Hi I'm Shawn Yesner with Yesner Law. The Means Test is one of the most confusing things about the bankruptcy process, so I'd like to take a little bit of time to explain it in more detail.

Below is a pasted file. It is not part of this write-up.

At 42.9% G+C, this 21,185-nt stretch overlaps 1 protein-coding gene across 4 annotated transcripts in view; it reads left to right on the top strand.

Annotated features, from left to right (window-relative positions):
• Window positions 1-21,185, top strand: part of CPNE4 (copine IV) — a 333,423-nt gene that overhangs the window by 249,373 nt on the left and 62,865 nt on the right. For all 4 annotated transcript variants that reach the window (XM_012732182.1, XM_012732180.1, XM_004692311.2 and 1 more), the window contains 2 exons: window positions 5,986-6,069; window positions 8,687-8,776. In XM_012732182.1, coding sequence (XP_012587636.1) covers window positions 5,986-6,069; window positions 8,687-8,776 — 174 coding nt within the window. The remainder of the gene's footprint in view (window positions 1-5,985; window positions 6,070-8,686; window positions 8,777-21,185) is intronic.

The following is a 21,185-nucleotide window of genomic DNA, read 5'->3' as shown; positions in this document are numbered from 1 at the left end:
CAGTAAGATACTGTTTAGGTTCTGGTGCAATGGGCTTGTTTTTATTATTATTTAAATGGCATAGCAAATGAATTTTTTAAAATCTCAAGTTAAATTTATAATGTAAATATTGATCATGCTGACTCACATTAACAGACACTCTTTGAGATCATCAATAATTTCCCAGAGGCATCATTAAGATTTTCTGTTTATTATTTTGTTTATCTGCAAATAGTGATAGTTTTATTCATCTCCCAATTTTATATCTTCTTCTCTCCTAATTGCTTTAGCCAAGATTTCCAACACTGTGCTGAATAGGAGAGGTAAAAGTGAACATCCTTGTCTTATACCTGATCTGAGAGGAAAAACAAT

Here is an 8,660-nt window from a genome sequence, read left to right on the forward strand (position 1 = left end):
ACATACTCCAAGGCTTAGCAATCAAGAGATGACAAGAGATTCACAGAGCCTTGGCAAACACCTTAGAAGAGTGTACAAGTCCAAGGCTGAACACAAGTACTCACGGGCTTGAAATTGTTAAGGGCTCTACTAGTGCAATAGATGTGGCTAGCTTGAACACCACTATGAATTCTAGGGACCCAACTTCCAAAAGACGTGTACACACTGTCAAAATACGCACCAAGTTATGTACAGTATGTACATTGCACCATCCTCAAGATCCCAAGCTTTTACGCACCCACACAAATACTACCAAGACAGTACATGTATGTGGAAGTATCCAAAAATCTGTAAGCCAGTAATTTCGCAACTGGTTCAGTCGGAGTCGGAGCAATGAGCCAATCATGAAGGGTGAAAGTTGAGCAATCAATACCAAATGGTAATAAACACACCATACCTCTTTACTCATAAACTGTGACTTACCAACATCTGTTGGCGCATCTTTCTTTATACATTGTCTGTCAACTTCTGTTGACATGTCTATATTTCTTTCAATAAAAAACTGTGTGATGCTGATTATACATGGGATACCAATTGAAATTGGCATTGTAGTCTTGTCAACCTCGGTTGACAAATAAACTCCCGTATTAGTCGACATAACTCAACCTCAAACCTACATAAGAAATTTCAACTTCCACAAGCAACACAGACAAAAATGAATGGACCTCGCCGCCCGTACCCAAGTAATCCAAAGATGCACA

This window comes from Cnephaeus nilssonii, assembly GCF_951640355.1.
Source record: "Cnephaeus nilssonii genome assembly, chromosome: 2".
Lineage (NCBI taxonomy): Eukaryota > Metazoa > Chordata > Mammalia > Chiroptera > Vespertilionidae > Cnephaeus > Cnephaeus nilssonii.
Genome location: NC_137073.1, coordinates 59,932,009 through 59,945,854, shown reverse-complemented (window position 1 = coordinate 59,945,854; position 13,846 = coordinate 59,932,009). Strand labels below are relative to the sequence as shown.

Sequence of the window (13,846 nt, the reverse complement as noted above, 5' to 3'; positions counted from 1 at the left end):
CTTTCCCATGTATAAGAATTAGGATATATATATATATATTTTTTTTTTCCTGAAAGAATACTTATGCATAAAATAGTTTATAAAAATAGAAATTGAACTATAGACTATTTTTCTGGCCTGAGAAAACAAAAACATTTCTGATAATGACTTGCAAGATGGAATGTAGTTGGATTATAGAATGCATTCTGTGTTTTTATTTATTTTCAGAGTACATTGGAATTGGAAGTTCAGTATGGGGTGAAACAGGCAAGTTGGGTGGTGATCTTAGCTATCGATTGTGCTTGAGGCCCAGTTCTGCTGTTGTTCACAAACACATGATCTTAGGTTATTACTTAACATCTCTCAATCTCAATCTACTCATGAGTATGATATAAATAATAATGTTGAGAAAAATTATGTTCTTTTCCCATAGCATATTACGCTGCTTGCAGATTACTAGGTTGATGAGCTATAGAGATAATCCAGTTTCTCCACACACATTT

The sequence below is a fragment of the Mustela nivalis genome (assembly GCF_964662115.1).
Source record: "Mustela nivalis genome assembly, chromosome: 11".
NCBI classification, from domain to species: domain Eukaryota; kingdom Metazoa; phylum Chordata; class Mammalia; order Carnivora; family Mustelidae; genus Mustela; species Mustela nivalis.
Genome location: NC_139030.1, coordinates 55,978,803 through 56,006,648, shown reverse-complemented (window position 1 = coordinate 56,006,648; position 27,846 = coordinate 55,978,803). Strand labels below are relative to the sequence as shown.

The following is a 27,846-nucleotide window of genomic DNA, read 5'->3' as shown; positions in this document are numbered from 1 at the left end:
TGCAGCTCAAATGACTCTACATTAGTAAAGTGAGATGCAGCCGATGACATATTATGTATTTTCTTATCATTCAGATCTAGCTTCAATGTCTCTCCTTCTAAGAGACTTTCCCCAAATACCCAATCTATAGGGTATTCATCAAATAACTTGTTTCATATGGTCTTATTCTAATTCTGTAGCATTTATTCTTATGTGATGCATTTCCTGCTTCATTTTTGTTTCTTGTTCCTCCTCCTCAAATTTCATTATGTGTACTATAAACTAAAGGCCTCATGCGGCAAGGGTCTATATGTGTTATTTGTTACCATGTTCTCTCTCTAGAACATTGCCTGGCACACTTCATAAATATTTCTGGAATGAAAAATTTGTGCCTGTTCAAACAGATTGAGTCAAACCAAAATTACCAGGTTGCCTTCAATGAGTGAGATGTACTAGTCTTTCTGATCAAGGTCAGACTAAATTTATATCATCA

The Means Test is what we use to determine whether a debtor can file or must file Chapter 7 or Chapter 13 Bankruptcy. What we do is we take the borrowers annual income and we compare it against the median income as determined by the IRS. Now for a household of one person the median income is $41,334, for a family of two or a household of two it's $51,839 for three it's $53,952 for a household of four it's $63,196 and it goes up by $8100 for every additional person in the household. Now these numbers are effective as of November 2013 and they are adjusted annually by the US Trustee's Office and the Department of Justice. So what we do is we compare the debtors annual income to the median income. If they're below the median income they can file chapter 7, if the debtor is above the median income then we have to do a further analysis and compare their annual income and then deduct their expenses, both actual and IRS allowed expenses, and at the end of the formula that will produce some number, if that number is below a certain threshold the borrow or debtor can still file chapter 7 bankruptcy, but if that number is above a certain threshold, that represents the debtors disposable income and now we have to file a 5 year chapter 13 plan and possibly pay that amount to the debtors creditors over the course of the plan. I know the means test is very complicated, that's why it's very important to choose an attorney that understands the means test in detail and can help the debtor work through those numbers prior to filing the bankruptcy petition. If you have more questions about the means test or any other bankruptcy topic, please contact us through our website portal yesnerlaw.com, there is a contact us page on the website you can schedule a free consultation, and we can talk about this or any other issue. My name is Shawn Yesner with Yesner Law, there's always options.